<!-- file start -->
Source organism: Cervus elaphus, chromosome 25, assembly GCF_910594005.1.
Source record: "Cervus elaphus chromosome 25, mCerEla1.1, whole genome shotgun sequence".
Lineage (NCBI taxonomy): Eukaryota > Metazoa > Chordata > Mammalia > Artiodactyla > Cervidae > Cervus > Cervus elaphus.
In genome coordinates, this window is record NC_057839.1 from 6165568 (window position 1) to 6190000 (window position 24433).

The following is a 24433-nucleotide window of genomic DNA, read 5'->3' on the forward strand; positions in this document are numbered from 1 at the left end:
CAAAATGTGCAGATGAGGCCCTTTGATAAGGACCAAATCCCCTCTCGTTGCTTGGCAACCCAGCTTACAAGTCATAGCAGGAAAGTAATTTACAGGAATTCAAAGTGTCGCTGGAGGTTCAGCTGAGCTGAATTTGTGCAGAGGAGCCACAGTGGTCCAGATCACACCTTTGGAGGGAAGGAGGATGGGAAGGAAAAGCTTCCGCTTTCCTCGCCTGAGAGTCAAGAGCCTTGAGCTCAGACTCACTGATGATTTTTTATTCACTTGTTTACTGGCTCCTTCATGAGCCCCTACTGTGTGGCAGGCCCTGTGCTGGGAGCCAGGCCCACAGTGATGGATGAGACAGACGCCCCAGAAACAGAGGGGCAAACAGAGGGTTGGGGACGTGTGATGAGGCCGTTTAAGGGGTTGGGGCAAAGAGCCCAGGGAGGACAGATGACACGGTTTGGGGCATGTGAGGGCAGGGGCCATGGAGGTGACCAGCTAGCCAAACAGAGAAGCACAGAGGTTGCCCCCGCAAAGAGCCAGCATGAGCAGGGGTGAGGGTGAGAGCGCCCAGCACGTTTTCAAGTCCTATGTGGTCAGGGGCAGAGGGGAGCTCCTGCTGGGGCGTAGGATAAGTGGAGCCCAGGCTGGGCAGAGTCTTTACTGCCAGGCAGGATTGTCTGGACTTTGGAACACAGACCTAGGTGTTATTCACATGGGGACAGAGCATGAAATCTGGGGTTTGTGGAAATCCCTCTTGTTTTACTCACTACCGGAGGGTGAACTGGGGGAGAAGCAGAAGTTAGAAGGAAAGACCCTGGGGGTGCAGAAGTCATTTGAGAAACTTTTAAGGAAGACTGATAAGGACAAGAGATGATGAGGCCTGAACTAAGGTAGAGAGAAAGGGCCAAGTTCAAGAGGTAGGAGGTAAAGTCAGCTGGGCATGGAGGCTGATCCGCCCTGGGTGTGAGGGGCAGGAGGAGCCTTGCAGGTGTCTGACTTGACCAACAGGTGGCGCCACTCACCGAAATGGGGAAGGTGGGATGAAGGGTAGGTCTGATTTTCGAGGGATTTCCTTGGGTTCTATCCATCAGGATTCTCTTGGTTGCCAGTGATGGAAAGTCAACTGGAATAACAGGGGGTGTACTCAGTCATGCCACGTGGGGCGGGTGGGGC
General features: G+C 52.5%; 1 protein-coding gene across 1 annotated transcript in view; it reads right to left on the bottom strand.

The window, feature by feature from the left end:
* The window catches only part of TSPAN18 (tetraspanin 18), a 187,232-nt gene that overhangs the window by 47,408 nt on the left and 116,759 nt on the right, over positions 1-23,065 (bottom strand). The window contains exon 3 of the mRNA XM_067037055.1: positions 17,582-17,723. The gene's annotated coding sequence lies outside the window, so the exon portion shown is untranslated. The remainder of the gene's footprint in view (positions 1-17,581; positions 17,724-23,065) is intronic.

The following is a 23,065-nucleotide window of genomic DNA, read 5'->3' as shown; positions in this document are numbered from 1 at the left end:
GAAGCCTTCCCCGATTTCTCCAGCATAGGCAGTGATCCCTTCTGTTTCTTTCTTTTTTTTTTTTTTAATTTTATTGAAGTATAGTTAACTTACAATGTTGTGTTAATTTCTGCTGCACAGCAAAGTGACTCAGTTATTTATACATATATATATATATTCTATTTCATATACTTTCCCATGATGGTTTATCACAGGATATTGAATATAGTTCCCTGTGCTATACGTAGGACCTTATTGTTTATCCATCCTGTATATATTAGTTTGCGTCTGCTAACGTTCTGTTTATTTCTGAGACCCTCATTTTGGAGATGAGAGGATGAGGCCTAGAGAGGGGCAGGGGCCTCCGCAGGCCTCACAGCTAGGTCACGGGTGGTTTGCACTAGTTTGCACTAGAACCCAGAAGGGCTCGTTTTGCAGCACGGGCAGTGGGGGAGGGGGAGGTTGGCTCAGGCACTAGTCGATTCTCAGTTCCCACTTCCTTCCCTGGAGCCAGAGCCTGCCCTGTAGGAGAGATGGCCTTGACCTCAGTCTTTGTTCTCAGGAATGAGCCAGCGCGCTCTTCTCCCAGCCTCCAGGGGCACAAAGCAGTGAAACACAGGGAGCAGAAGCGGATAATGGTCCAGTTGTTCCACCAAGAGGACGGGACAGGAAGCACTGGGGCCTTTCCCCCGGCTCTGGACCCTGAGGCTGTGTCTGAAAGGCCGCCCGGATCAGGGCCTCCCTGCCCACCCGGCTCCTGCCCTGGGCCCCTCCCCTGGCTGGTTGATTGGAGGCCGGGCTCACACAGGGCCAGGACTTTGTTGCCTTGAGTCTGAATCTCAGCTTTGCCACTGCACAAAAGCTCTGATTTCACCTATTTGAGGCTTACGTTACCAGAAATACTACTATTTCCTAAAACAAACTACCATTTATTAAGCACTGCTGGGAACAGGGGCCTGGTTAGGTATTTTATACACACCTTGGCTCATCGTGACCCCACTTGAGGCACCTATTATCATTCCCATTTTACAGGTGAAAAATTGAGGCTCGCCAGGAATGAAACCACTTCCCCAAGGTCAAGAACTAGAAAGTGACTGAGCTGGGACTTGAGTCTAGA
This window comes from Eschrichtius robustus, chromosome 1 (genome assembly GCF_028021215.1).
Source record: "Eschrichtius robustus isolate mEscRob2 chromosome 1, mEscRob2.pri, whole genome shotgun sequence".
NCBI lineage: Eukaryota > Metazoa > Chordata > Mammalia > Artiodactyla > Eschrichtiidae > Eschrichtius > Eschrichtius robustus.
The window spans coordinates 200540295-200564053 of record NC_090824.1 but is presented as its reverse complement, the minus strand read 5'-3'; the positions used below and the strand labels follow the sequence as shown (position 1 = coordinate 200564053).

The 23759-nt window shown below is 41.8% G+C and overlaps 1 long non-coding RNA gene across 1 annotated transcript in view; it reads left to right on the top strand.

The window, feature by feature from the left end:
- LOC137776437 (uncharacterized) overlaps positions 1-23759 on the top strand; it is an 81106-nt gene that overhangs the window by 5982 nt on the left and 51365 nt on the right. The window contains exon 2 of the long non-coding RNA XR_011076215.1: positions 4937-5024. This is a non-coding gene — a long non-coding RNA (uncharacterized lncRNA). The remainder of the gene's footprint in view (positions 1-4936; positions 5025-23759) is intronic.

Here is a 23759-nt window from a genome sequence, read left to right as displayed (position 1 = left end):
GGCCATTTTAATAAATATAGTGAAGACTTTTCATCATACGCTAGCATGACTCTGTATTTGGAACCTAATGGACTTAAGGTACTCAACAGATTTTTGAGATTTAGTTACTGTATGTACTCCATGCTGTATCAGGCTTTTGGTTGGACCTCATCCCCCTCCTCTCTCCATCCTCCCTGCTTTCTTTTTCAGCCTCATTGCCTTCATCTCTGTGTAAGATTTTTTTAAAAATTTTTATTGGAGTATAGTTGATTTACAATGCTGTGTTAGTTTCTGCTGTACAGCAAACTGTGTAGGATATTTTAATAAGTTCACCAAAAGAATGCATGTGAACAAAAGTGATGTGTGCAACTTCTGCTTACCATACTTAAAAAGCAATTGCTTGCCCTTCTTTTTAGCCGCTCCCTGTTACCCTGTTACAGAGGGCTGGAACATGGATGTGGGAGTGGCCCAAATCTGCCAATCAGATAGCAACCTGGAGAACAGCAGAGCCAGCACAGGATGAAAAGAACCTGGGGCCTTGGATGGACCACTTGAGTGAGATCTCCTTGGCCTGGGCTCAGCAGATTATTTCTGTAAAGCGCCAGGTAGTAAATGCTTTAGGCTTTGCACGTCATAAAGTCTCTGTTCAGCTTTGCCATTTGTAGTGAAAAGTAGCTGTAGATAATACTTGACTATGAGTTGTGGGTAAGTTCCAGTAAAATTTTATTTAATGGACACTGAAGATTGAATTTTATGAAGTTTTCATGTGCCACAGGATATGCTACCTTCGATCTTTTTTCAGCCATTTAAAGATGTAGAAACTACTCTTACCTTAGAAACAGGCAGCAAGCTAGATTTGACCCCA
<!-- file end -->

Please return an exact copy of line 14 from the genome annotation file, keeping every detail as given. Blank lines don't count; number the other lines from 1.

NCBI lineage: Eukaryota > Metazoa > Chordata > Mammalia > Artiodactyla > Eschrichtiidae > Eschrichtius > Eschrichtius robustus.